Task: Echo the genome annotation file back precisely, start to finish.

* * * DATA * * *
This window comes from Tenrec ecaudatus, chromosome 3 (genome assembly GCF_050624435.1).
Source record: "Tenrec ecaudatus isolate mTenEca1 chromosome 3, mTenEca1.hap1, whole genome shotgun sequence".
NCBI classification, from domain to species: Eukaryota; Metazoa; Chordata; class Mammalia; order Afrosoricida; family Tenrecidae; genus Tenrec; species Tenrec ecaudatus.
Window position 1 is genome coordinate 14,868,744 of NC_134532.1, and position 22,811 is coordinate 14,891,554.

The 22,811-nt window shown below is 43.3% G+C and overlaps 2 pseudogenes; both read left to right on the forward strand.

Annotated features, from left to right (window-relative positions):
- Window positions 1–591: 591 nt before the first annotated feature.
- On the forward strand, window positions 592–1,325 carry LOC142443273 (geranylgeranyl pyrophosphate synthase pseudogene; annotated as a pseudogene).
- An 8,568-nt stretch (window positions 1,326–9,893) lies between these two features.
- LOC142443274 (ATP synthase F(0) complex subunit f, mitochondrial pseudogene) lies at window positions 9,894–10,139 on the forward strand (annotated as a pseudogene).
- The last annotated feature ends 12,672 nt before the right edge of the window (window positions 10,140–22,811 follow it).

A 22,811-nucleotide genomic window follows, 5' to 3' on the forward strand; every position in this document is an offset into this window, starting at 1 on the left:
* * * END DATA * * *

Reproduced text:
This window comes from Tenrec ecaudatus, chromosome 3 (genome assembly GCF_050624435.1).
Source record: "Tenrec ecaudatus isolate mTenEca1 chromosome 3, mTenEca1.hap1, whole genome shotgun sequence".
NCBI classification, from domain to species: Eukaryota; Metazoa; Chordata; class Mammalia; order Afrosoricida; family Tenrecidae; genus Tenrec; species Tenrec ecaudatus.
Window position 1 is genome coordinate 14,868,744 of NC_134532.1, and position 22,811 is coordinate 14,891,554.

The 22,811-nt window shown below is 43.3% G+C and overlaps 2 pseudogenes; both read left to right on the forward strand.

Annotated features, from left to right (window-relative positions):
- Window positions 1–591: 591 nt before the first annotated feature.
- On the forward strand, window positions 592–1,325 carry LOC142443273 (geranylgeranyl pyrophosphate synthase pseudogene; annotated as a pseudogene).
- An 8,568-nt stretch (window positions 1,326–9,893) lies between these two features.
- LOC142443274 (ATP synthase F(0) complex subunit f, mitochondrial pseudogene) lies at window positions 9,894–10,139 on the forward strand (annotated as a pseudogene).
- The last annotated feature ends 12,672 nt before the right edge of the window (window positions 10,140–22,811 follow it).

A 22,811-nucleotide genomic window follows, 5' to 3' on the forward strand; every position in this document is an offset into this window, starting at 1 on the left: